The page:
Goodyear, AZ, USA; A general view of a game between the Cincinnati Reds and Chicago White Sox during the eighth inning at Goodyear Ballpark. Mandatory Credit: Jake Roth-US PRESSWIRE
Jose Vinicio, SS
Vinicio is still showing the same kind of offense that he has for much of the season. He's holding his own as an 18-year-old shortstop in full-season ball -- remember for a second that one of Boston's newest shortstop prospects, Deven Marrero, is 21 years old and a level behind Vinicio -- but isn't quite progressing. He's struck out 20 percent of the time, a rate that's either a lot or less than you'd expect depending on how kind you want to be about his age. Of more concern is the walk rate that only hits the five percent mark if you round up, especially since he's punched out four times as often on the season.
He's young, though, so you can excuse that for now. It's unknown if Vinicio will repeat Greenville as a 19-year-old in 2013, or if he'll move up to High-A Salem, with Xander Bogaerts heading to Double-A Portland and Marrero taking over in Low-A. Sticking here one more time might not be the worst thing given he hasn't mastered the level yet, but the presence of a capable shortstop prospect at nearly every level makes that a difficult proposition, especially given Marrero's age and the fact short-season ball is, well, a short season.
Outside of offense, Vinicio still has to work on his defense. The tools are very impressive, but his 25 errors remind you that he still tends to rush things, causing mistakes that don't need to exist. Again, though, because this can't be stressed enough: Vinicio is 18 years old, and in full-season ball, and not making a fool of himself on a day-to-day basis.
Mickey Pena, SP
Mickey Pena missed a month at Greenville thanks to a hamstring injury, but after a rehab appearance in the Gulf Coast League, he came back to Low-A ball. Pena tossed five scoreless innings a month to the day after leaving a start against Rome, striking out six, and, as is Pena's custom, didn't register a single free pass.
He actually didn't pick up where he had left off, as Pena's hamstring injury came at a time when he wasn't quite himself. It was the final insult in a stretch in which Pena, whose control is his most-recognizable attribute, walked as many as he struck out over a three-start, 11-1/3 inning stretch. Of course, this meant four walks in that time frame, but 3.2 walks per nine is beneath the Low-A version of Mickey Pena.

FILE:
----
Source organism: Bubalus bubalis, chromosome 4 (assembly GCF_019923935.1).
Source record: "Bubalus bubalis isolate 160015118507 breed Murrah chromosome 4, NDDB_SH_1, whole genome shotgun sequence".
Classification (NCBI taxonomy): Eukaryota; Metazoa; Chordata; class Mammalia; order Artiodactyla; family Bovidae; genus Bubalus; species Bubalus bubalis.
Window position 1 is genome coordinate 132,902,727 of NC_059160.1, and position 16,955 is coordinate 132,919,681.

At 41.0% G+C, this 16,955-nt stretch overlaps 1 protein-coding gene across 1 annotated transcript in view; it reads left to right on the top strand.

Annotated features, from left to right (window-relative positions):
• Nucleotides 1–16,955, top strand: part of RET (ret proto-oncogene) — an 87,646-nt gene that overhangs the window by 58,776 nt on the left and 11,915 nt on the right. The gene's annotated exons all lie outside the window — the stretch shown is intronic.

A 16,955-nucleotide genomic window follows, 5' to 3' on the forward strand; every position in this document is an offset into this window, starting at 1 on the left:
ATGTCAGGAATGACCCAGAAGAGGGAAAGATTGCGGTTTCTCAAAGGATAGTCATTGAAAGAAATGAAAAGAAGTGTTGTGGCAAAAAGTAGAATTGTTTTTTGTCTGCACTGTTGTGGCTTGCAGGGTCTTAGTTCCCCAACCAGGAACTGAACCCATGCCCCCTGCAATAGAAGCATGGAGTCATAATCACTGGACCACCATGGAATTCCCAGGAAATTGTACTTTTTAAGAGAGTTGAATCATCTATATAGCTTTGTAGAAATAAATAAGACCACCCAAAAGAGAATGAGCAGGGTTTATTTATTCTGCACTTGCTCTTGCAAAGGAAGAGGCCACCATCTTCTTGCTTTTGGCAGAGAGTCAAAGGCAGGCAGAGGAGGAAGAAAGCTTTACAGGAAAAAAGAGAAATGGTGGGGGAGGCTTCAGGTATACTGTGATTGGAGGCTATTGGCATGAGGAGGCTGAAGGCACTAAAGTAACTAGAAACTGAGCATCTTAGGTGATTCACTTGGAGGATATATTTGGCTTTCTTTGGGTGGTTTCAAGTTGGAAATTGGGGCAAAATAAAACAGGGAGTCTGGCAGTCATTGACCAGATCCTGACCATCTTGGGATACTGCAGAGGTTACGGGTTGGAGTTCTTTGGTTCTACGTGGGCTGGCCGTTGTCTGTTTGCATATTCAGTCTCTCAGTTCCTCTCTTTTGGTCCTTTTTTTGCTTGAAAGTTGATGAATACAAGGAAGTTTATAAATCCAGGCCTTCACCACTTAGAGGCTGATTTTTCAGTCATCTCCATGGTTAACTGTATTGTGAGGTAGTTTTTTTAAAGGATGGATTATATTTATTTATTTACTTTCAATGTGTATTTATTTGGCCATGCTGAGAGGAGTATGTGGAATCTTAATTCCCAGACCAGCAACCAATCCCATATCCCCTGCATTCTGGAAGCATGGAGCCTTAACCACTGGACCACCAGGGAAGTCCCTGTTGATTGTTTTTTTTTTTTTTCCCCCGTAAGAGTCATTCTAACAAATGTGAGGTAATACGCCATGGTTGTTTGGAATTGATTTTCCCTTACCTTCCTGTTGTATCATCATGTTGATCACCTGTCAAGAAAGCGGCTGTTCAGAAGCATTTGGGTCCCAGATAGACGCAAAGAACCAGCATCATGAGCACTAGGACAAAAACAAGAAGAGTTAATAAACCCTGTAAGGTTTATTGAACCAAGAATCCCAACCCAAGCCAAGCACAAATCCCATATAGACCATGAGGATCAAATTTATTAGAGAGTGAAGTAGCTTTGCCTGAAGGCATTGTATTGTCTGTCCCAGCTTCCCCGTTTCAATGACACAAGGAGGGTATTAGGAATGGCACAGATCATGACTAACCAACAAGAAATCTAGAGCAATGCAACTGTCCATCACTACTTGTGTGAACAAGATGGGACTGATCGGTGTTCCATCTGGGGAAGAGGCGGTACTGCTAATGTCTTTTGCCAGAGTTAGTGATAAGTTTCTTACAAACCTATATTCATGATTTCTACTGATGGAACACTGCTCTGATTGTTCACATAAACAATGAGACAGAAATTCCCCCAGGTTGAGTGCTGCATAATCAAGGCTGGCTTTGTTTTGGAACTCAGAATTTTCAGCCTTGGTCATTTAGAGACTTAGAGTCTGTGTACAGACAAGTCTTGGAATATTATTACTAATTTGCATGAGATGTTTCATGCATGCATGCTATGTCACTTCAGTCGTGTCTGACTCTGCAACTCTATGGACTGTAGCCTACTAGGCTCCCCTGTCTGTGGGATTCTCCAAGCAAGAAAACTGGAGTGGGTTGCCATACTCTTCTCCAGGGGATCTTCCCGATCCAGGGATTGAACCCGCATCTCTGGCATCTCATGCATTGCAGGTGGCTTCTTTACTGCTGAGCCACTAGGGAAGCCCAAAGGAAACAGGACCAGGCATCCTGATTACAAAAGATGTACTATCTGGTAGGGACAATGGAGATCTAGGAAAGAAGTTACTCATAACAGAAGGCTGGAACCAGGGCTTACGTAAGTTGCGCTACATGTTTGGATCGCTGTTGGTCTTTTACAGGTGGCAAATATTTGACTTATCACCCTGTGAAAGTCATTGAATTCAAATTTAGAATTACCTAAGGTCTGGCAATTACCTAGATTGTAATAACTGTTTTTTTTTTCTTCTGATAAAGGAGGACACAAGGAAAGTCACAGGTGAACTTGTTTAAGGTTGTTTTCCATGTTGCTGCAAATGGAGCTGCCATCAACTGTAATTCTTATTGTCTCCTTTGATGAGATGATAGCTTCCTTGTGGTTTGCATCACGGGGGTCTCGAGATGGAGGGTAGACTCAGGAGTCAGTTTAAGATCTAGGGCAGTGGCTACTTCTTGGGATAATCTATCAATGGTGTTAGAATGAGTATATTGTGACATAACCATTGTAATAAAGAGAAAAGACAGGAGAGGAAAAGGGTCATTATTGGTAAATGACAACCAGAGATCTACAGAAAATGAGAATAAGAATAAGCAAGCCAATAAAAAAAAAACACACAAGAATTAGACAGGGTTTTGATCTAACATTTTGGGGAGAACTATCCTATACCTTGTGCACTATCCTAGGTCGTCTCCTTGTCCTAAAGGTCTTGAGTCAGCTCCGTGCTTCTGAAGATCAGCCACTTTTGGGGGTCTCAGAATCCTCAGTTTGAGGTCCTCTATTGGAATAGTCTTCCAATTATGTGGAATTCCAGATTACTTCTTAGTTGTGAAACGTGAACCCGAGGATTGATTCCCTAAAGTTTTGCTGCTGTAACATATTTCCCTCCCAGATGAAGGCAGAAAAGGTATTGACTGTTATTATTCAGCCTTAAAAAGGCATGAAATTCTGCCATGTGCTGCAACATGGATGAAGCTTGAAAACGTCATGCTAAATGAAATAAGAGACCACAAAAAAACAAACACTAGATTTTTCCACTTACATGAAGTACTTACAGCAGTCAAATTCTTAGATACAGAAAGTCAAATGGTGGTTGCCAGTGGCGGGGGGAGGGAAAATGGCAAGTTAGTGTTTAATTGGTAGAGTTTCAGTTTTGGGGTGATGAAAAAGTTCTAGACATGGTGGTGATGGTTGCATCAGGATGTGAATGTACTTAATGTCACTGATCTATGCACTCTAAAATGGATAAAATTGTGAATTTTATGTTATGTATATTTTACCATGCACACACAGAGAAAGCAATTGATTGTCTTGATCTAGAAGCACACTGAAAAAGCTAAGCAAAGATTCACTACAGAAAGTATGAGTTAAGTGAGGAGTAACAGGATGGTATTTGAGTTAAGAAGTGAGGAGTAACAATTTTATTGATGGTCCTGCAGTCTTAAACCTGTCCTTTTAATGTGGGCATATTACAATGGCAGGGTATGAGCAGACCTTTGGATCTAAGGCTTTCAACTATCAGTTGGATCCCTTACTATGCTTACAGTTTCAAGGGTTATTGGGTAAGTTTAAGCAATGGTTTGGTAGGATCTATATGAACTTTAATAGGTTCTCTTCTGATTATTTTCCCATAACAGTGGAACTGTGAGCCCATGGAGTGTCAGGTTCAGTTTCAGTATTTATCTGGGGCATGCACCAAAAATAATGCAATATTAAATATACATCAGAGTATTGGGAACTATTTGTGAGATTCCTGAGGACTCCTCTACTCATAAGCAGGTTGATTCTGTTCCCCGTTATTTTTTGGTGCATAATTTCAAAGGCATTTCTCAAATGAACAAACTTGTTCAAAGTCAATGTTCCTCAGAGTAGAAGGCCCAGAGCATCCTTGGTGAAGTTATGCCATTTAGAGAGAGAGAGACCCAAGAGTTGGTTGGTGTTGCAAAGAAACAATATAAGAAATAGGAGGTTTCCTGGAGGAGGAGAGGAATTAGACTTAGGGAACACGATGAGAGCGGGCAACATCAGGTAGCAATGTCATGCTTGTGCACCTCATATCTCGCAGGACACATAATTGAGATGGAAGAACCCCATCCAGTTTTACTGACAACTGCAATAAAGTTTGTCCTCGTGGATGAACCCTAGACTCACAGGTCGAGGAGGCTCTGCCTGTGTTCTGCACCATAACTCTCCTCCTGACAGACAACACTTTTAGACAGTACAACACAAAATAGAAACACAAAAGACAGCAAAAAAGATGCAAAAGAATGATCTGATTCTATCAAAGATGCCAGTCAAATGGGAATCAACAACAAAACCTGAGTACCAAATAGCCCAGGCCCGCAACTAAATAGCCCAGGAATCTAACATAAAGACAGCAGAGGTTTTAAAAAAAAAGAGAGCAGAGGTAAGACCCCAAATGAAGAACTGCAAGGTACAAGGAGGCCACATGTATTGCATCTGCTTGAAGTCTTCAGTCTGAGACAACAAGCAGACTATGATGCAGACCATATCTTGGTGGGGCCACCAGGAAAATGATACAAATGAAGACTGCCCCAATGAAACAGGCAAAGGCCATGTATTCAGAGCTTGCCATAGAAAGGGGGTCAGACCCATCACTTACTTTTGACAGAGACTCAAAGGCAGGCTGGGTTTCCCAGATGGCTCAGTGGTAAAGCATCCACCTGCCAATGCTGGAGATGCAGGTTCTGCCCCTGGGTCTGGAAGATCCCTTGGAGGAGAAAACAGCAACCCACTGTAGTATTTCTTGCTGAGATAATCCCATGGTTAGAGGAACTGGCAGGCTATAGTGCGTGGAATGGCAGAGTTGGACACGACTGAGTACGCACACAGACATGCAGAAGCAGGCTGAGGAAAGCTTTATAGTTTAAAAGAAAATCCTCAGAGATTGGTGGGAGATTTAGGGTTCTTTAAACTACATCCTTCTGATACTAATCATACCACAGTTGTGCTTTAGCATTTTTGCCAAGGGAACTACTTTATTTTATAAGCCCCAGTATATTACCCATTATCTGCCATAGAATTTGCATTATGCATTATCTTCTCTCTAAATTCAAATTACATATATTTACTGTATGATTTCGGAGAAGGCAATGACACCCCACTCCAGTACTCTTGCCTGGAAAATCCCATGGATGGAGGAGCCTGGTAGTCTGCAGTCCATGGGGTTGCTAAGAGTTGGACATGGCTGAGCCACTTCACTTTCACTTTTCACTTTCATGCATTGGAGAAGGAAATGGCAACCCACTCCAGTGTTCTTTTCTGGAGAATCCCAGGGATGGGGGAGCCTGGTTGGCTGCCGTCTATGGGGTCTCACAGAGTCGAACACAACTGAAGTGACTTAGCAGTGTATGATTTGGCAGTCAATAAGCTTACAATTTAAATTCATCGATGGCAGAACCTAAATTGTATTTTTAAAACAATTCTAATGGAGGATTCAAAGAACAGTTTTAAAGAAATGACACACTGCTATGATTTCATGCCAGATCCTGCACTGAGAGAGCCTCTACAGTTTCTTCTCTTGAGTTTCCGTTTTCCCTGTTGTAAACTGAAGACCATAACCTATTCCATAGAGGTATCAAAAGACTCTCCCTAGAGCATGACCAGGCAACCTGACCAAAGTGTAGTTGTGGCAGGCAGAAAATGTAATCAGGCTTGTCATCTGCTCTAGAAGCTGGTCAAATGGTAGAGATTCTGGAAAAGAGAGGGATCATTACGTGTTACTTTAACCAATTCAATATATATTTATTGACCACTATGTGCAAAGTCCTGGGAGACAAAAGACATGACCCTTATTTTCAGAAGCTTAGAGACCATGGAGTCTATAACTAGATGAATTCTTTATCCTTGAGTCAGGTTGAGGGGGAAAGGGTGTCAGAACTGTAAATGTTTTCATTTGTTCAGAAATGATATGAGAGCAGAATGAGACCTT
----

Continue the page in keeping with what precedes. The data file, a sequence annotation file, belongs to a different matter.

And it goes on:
As long as he can keep up the success, Pena will be at High-A Salem for the 2013 season. It's good he's back now, with about a month to go in the minor-league season, as he can wrap up what had been a highly productive campaign prior to the hamstring issue.
Jason Garcia, SP
Jason Garcia's numbers don't tell a pleasant story, but he's leading the Drive in innings in 2012. He's also just 19 years old, or, the same age as teammate Henry Owens, who has been getting rave reviews for his performance at the level. Owens' praise is deserved, and Garcia hasn't pitched anywhere near as well, but let's give him some attention before the minor-league season is over, as he approaches 100 innings pitched in Low-A ball.
Garcia is still mostly projection. He features a 91-93 mph fastball that has a bit of sink to it, but as you can see, his control of his stuff isn't exactly refined at this stage. He's just 19 years old, and only 185 pounds, and it's expected he'll fill out a bit and add velocity. His slider has plus potential, according to Sox Prospects, but right now, as with the rest of Garcia, it's still in the potential stage. He lacks a real third offering, as his change-up isn't used often in games, and hasn't fully developed yet either.
Sox Prospects also points out that Garcia is the kind of pitcher who you can expect to see maturation out of in his early 20s, and he isn't even there yet. He'll likely repeat at Greenville, unlike fellow teenager Owens, but he's still ahead of the regular pace for prospects even as a 20-year-old in Low-A.